For the second time in seven days, AEP-PSO customers used a record amount of energy at the peak time. The new peak was 4,331 megawatts on Monday, 60 megawatts higher than last week's high mark and 131 MW above the all-time official high of 4,200 megawatts set on Aug. 4, 2008, spokesman Stan Whiteford said.
American Electric Power-Public Service Company of Oklahoma's energy output topped 83,464 megawatt hours Monday, he added.
While energy for air conditioning was in high demand, power outages left 177 AEP-PSO Tulsa County customers without power Tuesday evening.
Several areas were affected, the largest of which had 90 customers in northwest Tulsa, said Andrea Chancellor, spokeswoman for the utility. Southeast and southwest areas had around 50 outages each, and 16 customers in east Tulsa were without power.
The 2008 peak-usage record held for nearly three years until one week ago - July 27. AEP-PSO's customers cranked up their air conditioners and pulled 4,277 megawatts of the combined system of coal- and natural gas-fired power plants, wind farms and offline purchases from outside producers.
The statistics are considered unofficial until AEP-PSO can audit them. The utility provides power to more than 530,000 customers statewide, including most of the Tulsa area.
Meanwhile, the state's largest electrical utility, OG&E, announced Tuesday that it will not disconnect any residential service for nonpayment during the month of August.
"Because it's been so hot - over 100 degrees almost every day for the past month - we have not been disconnecting service," OG&E spokesman Brian Alford said. "And in the interest of public health and safety, we will not resume disconnects during August."
The moratorium will not apply to commercial customers or those residential customers who do not complete the contract-for-service process within three business days, Alford said.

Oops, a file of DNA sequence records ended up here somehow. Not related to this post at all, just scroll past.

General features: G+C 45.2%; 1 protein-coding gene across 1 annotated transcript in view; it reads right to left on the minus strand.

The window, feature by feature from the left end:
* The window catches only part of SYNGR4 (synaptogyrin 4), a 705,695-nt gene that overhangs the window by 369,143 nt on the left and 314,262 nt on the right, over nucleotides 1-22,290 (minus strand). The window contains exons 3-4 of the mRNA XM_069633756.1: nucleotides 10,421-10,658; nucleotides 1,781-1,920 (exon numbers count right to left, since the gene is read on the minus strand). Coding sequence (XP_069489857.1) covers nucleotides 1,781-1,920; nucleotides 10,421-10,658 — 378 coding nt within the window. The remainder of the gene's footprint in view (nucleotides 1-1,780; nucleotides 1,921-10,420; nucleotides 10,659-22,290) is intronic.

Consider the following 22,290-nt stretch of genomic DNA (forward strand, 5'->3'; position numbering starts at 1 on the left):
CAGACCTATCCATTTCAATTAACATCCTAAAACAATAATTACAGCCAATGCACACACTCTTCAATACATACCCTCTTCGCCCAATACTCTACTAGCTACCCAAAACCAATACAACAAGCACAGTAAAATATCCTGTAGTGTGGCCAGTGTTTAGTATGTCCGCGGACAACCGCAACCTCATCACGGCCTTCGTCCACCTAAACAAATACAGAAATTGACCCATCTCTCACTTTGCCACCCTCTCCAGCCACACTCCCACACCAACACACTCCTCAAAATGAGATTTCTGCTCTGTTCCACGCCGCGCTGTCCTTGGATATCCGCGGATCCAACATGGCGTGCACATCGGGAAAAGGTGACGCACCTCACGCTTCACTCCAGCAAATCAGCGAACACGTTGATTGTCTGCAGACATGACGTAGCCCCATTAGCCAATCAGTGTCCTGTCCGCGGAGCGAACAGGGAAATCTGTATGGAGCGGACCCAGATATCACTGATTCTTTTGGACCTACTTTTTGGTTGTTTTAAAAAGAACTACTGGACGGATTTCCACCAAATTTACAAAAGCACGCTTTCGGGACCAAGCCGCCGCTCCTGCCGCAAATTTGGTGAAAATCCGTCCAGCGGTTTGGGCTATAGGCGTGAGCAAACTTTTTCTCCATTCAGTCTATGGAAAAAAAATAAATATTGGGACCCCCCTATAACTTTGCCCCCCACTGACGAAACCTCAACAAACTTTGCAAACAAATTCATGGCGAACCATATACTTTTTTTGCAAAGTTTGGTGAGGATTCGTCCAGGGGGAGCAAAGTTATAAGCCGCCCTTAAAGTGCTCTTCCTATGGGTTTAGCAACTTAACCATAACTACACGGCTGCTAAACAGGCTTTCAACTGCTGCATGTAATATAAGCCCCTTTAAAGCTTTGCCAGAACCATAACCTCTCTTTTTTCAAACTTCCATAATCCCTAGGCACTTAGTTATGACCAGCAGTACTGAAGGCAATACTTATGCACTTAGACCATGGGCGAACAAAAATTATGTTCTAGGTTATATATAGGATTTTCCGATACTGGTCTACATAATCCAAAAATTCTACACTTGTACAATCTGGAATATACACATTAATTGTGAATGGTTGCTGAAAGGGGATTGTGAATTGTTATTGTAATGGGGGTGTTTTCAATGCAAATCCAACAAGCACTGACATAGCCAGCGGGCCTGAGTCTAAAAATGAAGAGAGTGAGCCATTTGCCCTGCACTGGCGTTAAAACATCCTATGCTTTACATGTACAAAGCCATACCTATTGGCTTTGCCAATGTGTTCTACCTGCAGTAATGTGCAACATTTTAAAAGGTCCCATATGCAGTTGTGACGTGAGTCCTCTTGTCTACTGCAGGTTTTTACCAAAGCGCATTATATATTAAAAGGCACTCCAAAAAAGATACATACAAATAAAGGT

OG&E provides power to nearly 800,000 customers statewide. The utility serves most of central and western Oklahoma as well as some communities in the Tulsa area.
- Rod Walton and Amanda Bland, World Staff Writers
Tulsa water rationing
Stage 1: When water use reaches 94 percent of the city's 220 million gallons per day treatment capacity (206.8 million gallons) for two consecutive days, customers voluntarily alternate days of outside watering and restrict watering to between midnight and noon. Odd- and even-numbered addresses coincide with odd and even calendar days.
Stage 2: When water use reaches 97 percent of capacity (213.4 million gallons) for two consecutive days, customers must alternate days of outside watering and restrict watering to between midnight and noon.
Stage 3: When water use reaches 100 percent of capacity for two consecutive days, customers must alternate days of outside watering, restrict watering to between midnight and noon, and use only a hand-held hose.
Stage 4: When water demand exceeds 100 percent of capacity for two consecutive days, customers are prohibited from outside watering.
Source: City of Tulsa
Recent water usage
(in millions of gallons)
July 28: 195.5
July 27: 190.9
July 26: 179.9
July 25: 188
July 24: 189.7
July 23: 203 estimated, 207.8 with major water line break
July 22: 200.8
July 21: 195.2
July 20: 196.1
July 19: 191.5
July 18: 204.5 (record setting)
July 17: 202.5
July 16: 204.2 (record setting)
Source: City of Tulsa
Tuesday's temps in the record books
Tulsa's high temperature set a record Tuesday. The high of 112 degrees is the hottest ever for Aug. 2, shattering the previous Tulsa record of 108, set in 1980. The low of 87 tied the record for all-time highest daily low temperature, previously set on July 16, 1980. The 112-degree high Tuesday was the hottest temperature for Tulsa in 2011, ... so far. The forecast Wednesday calls for a high of 114. The highest temperature recorded in Tulsa is 115 on Aug. 10, 1936.
Tuesday's high 112
Tuesday's low 87
Wednesday's forecast high 114
Wednesday's forecast low 82
100-degree days this summer* 30
Tuesday's rainfall 0.00 inches
August's rainfall average** 2.85 inches
*since summer started June 21 ** for the entire month
Original Print Headline: Temperatures, water usage soaring
P.J. Lassek 918-581-8382 Kevin Canfield 918-581-8313
Alejandro Vaccquez works with sweat dripping down his face at a water utility construction project on South 177th East Avenue on Tuesday as temperatures hit record highs again in the Tulsa area. JEFF LAUTENBERGER/Tulsa World
Construction worker Alejandro Vaccquez wipes sweat off his face with his shirt while laying pipes for a water utility project on 177th East Avenue on Tuesday. JEFF LAUTENBERGER/Tulsa World
A Tulsa firefighter reacts after pouring water over his head while fighting a fire at East 104th Street and South Quebec Avenue on Tuesday. MIKE SIMONS/Tulsa World